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DPP blocks legislative review of opening to Chinese students

DPP blocks legislative review of opening to Chinese students

Taipei, May 4 (CNA) Opposition Democratic Progressive Party (DPP) lawmakers locked themselves in two legislative conference rooms Monday to block the review of legal revisions that would allow Chinese students to attend local universities and open the way for Taiwan to recognize Chinese academic credentials.
The Legislative Yuan's Education and Culture Committee and the Internal Administration Committee were scheduled to screen revisions to laws governing universities and junior colleges and civilian exchanges across the Taiwan Strait, respectively, Monday afternoon.
Neither committee was able to meet, however, as DPP lawmakers locked themselves inside the conference rooms at about 12:20 p.m. and refused to open the doors despite appeals from ruling Kuomintang (KMT) members of the two committees.
At one point, KMT Legislator Wu Yu-sheng, a convener of the Internal Administration Committee, asked security guards to try to open the committee conference room's door, but the move failed because the DPP lawmakers buttressed the door with chairs and desks.
Wu, flanked by Mainland Affairs Council Chairwoman Lai Shin-yuan and Deputy Education Minister Lu Mu-lin, announced the dismissal of the session at 5: 30 p.m. after his last appeal to his DPP colleagues to open the door failed.
Legislative Yuan staff said later they noted in the minutes of the meeting that the dismissal was announced at the entrance of the conference room, which was unprecedented in Taiwan's legislative history.
Describing Monday as a dark day for the legislature, Wu said it was a shame that DPP lawmakers had impeded legislative operations by occupying and locking up the conference halls.
Wu said that to maintain legislative harmony, he decided to dismiss the meeting in his capacity as the session's chairman, ending a five-hour standoff.
Legislative Speaker Wang Jin-pyng said the DPP lawmakers have set an extremely vicious precedent in obstructing the legislature's operations.
"Such a move was unacceptable from any viewpoint, " Wang charged, saying that the DPP lawmakers' irresponsible action not only tarnished their party's reputation but also that of the legislature as well.
DPP members in the Education and Culture Committee adopted a similar strategy to block the scheduled screening of the University Act and the Junior College Act.
Hearings on the two draft revisions were held in the morning, when DPP lawmakers voiced strong opposition to the government's plans.
DPP Legislator Kuan Bi-ling argued that recognizing Chinese academic credentials will encourage Taiwanese students to pursue higher education at Chinese universities because tuition is lower and their diplomas are recognized in most countries around the world.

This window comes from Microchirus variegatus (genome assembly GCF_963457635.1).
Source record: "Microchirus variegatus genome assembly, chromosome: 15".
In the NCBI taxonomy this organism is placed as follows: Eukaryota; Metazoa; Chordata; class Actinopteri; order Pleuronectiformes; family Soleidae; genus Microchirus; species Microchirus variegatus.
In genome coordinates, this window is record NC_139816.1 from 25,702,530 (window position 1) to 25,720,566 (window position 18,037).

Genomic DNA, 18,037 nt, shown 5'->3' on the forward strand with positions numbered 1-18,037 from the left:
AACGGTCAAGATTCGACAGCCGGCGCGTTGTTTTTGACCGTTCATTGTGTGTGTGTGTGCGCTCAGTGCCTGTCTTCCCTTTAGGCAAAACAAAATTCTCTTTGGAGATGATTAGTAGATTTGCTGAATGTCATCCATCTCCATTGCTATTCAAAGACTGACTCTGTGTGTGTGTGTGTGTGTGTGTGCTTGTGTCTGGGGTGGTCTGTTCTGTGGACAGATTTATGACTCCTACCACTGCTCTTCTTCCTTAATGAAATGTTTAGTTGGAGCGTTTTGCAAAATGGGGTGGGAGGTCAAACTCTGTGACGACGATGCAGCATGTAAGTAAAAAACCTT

"The proposed open-door policy would only hurt the survival of private Taiwanese universities or colleges rather than help them recruit more students," Kuan suggested.
DPP lawmakers also questioned why the Education Ministry intended to open the door to Chinese students ahead of schedule, but Minister of Education Cheng Jei-cheng denied that the timetable had changed.
"The schedule to allow enrollment of Chinese students at local graduate institutes from February 2010 and entry of Chinese students at local universities and junior colleges from next autumn has remained unchanged," Cheng assured lawmakers.
The minister was one of those locked out of the afternoon session. He said it was understandable that DPP lawmakers had different views on the issues, but that it was time to move forward after having communicated a number of times with DPP legislators on the revisions.
"Now that the ministry has already fully explained policy details, it's time for the legislature to screen relevant provisions of the law to finalize the legislation, " Cheng said.
According to the ministry's plan, the open-door policy will be phased in and backed by complementary measures.
In the initial stage, the ministry will recognize diplomas issued by 39 universities selected by China for quality upgrading under its "Project 985" and some arts and sports universities listed in its "Project 211." Meanwhile, the number of Chinese students allowed to enrool at local universities and colleges will be capped at between 1,000 and 2,000.
The students will be barred from taking part-time jobs during school days and be required to leave Taiwan after graduation or suspension of their studies and will not be allowed to seek professional licenses or take part in civil service exams.
(By Sofia Wu)




Updated : 2021-10-22 12:44 GMT+08:00